CAIRO (Reuters) - Scuffles broke out between lawyers and security officers in a Cairo court on Saturday, disrupting the trial of Egypt's reviled former interior minister and six other ministry officials on charges of killing protesters.
A witness told Reuters police lined up in front the defendants' cage to block the seven officials from view, provoking an outcry from human rights lawyers, who then skirmished with army and police officers guarding the courtroom.
Habib al-Adli, one of the most hated members of the administration of deposed President Hosni Mubarak because of the brutality of his police force, and the other defendants are accused of killing protesters during Egypt's uprising.
The trial was adjourned until June 26 after the scuffles.
Other cases that involved former Prime Minister Ahmed Nazif, former Finance Minister Youssef Boutros-Ghali and former Trade Minister Rachid Mohamed Rachid, as well as Adli, were also adjourned, to June 25.
Adli is one of the most senior Mubarak-era ministers to go on trial, as the generals who now rule Egypt seek to show their commitment to cracking down on abuse of power and corruption.
He was sentenced earlier this month to 12 years in prison on separate charges of profiteering and money laundering.
Several police stations were torched during the uprising which erupted on January 25, partly because Egyptians were frustrated with a security apparatus that many say was corrupt and acted as if it was above the law.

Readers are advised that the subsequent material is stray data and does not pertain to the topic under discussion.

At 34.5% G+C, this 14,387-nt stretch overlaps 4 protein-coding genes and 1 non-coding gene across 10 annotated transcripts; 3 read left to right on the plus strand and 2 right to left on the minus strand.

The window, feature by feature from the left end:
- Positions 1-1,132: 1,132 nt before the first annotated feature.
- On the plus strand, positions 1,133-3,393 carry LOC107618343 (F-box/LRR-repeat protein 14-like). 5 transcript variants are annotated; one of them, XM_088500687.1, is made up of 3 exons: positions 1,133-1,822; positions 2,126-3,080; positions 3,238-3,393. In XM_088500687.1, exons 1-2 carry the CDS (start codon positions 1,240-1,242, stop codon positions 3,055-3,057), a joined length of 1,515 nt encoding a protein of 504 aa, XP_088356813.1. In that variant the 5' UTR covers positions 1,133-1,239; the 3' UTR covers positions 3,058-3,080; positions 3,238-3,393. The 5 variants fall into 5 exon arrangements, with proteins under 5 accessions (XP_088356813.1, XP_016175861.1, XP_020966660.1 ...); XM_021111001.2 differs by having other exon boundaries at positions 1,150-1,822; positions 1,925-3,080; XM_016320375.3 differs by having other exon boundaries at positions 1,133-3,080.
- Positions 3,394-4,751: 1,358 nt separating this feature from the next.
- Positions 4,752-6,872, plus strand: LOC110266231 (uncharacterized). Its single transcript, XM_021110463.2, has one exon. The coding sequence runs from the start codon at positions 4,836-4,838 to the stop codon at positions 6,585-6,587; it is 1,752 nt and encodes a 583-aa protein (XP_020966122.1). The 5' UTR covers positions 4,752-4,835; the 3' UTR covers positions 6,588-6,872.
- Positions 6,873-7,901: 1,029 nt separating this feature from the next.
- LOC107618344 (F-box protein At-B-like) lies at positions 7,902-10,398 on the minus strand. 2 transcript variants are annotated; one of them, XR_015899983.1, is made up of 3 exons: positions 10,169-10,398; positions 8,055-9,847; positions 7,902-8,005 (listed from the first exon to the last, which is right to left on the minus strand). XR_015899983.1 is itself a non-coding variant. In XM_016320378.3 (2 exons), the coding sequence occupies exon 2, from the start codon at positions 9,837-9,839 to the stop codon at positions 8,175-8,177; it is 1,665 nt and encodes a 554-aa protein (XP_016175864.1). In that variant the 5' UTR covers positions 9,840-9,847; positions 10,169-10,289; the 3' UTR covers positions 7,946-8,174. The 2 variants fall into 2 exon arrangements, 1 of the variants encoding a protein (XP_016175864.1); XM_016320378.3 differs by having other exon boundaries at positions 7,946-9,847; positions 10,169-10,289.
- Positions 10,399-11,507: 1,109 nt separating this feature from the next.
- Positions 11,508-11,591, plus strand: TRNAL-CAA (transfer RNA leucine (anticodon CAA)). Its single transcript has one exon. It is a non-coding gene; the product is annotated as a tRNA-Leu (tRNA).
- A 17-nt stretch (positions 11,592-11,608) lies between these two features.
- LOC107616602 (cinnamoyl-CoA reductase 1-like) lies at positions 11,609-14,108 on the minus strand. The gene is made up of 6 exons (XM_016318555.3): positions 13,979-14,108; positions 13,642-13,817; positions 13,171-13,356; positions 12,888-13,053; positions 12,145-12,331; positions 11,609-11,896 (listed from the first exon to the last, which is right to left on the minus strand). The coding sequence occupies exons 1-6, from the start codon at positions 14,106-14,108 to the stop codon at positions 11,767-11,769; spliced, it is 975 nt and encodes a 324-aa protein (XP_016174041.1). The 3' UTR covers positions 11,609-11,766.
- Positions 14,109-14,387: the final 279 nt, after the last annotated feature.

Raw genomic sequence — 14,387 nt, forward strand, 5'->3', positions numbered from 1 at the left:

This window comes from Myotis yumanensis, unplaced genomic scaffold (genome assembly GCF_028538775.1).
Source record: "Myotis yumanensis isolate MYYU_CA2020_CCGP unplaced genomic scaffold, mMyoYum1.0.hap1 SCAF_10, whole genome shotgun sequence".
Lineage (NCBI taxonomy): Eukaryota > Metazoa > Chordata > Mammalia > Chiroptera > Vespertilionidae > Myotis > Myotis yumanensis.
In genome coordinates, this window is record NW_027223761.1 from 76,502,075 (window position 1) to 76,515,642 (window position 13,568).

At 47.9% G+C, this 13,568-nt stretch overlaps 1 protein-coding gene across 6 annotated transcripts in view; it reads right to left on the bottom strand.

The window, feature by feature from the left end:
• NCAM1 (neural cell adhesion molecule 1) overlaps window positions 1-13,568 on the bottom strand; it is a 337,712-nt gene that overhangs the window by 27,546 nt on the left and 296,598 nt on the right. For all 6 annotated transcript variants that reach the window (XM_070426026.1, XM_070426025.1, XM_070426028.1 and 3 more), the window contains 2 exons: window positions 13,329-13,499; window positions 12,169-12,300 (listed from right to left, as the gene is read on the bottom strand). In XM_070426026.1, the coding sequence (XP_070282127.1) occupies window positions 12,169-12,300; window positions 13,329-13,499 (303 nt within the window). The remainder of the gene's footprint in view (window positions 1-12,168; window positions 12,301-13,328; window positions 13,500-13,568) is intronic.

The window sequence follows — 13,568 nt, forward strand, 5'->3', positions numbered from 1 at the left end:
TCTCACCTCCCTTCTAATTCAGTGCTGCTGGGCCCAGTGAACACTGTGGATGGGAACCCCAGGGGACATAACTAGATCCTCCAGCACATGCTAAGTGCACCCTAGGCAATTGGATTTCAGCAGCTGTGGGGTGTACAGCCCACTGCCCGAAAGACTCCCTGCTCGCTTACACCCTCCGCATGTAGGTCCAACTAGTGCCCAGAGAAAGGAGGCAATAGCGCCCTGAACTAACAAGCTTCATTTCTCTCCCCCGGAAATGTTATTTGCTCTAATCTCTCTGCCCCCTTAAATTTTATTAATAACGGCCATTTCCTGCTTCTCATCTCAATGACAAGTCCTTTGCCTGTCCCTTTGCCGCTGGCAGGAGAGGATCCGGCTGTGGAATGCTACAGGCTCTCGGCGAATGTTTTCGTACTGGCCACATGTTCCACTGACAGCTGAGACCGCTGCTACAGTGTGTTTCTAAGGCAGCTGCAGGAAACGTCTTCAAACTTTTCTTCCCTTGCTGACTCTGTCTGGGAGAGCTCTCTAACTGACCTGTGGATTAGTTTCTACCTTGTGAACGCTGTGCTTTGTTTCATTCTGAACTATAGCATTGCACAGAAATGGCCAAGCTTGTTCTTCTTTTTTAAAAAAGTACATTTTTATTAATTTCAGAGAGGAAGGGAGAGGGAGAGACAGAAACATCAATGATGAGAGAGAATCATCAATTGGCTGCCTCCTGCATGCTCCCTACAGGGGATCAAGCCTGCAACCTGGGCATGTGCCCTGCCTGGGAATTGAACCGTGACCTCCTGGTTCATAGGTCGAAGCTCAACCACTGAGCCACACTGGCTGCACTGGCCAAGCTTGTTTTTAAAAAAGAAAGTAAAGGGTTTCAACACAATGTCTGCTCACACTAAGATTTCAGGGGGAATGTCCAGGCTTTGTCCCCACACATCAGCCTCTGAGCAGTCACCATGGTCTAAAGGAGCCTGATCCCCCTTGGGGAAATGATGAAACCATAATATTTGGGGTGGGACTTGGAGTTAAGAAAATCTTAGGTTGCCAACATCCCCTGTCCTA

More than 800 people died in the uprising and thousands were injured, when police fired rubber bullets, live ammunition, water cannon and teargas at peaceful protesters.
During the hearing, which lasted about five minutes, human rights lawyers demanded that Mubarak be added to the list of defendants in his capacity as the head of the supreme police council.
Nazif, Adli and Boutros-Ghali are charged in a separate case with squandering 92 million Egyptian pounds ($16 million) in public funds in a case involving alleged irregularities in the procurement of vehicle license plates.
Yet another criminal court decided on Saturday to refer a profiteering case involving former Tourism Minister Zoheir Garranah back to the court of appeal.
The court said it took the decision after a prosecutor refused its request to add 14 new defendants to the case, including Mubarak's son Gamal and the former speaker in the lower house of parliament Fathi Sorour.
(Writing by Patrick Werr and Sarah Mikhail; Editing by Jon Hemming)